On Wednesday, Houston City Council voted to rescind the firefighter layoffs that were issued back in April.
The layoffs were part of Prop B, a voter-approved pay parity plan for Houston firefighters.
But the plan was ruled unconstitutional by a state district court judge last month.
The court ruled that Prop B was void in its entirety. Firefighters then signaled their intention to appeal.
Mayor Sylvester Turner called the ruling "tremendous" and "positive," saying that there won't be a need to lay off anyone, including 47 municipal workers, 220 firefighters, and 67 cadets if the ruling stands.
Prop B has been ruled unconstitutional. pic.twitter.com/8XuywEo7A5— Mayor_HOUCommunications (@houmayor) May 15, 2019
"There will be no need to lay off municipal workers, and no need to lay off firefighters, and we can bring back the cadets, and there will be no need for demotions of anyone within the fire department," Turner told reporters at City Hall.
But the decision also means the raises firefighters were set to get under Prop B will not go into effect either.
The Friday before the decision came down on May 15, many but not all Houston firefighters got larger paychecks as the city began to implement Prop B. Those raises will now be "scaled back," according to Mayor Turner.
He said at a news conference it is unlikely the city would "claw back" the money paid.
However, Turner said repeatedly he wants to give firefighters some raise. "I do look forward to sitting down and talking with (the firefighters' union) about what would be an acceptable pay raise within the confines of the city's financial capability."
Turner mentioned a 9.5% raise as a starting point. No talks have been scheduled and the fire union remains skeptical.
"I don't know that anybody believes that this mayor has been an honest broker in this," union president Marty Lancton told ABC13. "We definitely question what his motivations are."
After the ruling was issued, lawyers representing the firefighters' union filed a notice of appeal.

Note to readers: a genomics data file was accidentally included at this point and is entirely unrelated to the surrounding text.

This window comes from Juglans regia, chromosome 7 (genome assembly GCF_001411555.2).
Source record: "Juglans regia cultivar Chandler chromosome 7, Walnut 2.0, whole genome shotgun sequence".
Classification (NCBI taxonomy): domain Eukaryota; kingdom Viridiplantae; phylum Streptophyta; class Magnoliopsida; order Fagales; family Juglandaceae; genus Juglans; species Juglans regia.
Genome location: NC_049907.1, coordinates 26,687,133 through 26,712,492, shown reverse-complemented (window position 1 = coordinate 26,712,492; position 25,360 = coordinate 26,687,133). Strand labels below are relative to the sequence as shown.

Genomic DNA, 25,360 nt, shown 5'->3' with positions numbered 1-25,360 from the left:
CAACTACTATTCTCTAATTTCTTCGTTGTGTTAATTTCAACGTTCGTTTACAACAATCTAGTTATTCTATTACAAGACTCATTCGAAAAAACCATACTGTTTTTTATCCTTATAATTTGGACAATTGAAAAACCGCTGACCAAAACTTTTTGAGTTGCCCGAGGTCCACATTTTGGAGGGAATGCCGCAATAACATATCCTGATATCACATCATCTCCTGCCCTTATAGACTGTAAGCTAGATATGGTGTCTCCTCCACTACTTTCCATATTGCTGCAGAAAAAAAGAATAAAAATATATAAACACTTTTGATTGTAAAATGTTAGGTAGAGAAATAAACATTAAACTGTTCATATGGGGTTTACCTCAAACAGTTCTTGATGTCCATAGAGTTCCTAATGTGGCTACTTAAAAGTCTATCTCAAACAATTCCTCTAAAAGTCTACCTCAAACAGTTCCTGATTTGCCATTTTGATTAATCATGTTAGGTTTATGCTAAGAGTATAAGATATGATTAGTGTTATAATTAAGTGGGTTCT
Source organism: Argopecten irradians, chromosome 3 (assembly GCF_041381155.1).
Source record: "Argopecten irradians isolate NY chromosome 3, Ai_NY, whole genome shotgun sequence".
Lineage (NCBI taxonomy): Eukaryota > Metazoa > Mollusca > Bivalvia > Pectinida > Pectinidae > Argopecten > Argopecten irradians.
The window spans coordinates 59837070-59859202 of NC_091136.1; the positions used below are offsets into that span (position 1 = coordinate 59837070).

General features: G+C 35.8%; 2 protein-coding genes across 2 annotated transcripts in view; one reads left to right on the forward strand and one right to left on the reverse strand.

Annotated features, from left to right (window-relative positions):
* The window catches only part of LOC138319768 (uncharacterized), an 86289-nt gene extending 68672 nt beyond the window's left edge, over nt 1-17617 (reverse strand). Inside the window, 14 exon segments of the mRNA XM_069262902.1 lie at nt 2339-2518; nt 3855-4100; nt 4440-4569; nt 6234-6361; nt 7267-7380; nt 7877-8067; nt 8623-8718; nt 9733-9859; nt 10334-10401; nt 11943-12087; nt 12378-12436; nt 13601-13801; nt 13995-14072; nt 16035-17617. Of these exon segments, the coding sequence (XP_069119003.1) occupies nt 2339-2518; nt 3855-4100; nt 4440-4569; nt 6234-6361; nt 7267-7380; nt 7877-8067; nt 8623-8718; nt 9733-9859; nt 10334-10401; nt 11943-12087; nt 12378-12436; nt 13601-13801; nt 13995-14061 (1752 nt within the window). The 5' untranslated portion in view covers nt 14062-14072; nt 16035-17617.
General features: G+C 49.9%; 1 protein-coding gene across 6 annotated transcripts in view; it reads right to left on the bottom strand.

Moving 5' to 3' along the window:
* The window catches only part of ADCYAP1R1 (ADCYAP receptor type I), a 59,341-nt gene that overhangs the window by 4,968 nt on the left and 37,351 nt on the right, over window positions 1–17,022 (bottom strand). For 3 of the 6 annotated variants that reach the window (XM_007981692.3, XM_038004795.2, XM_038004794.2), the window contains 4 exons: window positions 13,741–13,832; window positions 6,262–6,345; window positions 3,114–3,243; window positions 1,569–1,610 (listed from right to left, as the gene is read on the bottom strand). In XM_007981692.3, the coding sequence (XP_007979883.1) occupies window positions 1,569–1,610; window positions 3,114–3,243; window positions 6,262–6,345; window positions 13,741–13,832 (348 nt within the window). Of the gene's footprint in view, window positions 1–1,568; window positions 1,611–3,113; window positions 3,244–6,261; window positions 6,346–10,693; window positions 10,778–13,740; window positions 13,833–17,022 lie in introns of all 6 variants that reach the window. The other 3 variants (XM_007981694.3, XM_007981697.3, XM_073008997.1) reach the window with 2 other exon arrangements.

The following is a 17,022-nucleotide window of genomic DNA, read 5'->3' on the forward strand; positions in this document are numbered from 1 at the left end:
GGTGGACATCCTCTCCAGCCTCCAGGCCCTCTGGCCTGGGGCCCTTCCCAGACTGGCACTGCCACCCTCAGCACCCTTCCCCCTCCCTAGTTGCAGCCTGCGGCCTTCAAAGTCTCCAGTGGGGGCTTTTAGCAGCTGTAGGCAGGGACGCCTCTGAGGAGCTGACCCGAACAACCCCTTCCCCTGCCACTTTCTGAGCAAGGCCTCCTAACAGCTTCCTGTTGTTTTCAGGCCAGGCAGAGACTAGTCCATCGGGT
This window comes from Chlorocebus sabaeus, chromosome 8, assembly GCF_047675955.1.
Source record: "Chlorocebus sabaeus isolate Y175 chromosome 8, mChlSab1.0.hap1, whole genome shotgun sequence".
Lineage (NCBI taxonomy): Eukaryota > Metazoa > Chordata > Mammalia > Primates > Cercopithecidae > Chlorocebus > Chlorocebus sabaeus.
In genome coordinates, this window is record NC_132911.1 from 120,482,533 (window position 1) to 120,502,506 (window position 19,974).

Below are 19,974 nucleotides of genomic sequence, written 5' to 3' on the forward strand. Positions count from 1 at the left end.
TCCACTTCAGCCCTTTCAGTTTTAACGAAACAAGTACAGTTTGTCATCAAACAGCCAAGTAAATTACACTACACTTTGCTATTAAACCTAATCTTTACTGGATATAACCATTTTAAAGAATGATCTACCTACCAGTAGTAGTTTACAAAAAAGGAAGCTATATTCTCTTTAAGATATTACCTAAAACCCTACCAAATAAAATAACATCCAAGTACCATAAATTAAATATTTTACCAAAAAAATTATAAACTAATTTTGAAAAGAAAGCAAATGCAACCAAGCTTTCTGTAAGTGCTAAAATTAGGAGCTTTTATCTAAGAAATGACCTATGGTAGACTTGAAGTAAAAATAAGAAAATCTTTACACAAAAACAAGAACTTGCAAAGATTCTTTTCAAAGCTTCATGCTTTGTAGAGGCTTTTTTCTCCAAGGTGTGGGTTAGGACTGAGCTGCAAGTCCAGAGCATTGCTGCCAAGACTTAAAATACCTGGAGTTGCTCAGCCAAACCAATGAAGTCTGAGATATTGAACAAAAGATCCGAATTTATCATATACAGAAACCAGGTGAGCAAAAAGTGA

"This is about a democracy and this is about the fact that you have one district court judge that has ruled that it is constitutional (months ago) and one district court judge that has ruled it's unconstitutional," Lancton told ABC13. "We will absolutely be appealing."
It quickly ends the mayor's hope that the initial ruling would be a chance for all sides to "reset" and move past court. Houstonians may be ready for an end to the protracted Prop B fight, but it was likely an appeal would've been filed no matter what side won.
The ruling concerns a lawsuit brought by the Houston Police Officers' Union, which argued Prop B conflicted with the Texas Constitution and Texas law.
The police union and the city said Prop B would have changed the way that fire unions negotiate for pay raises. Before Judge Tanya Garrison ruled, she sent both sides to mediation, which failed.
HPOU released a statement saying, in part, "It was the HPOU's position that the existing law governing how Houston Fire Fighters negotiate their pay was in complete conflict with Prop B and the Judge agreed. Unfortunately, case law did not allow our lawsuit to be filed prior to the election, but thankfully the law finally prevailed."
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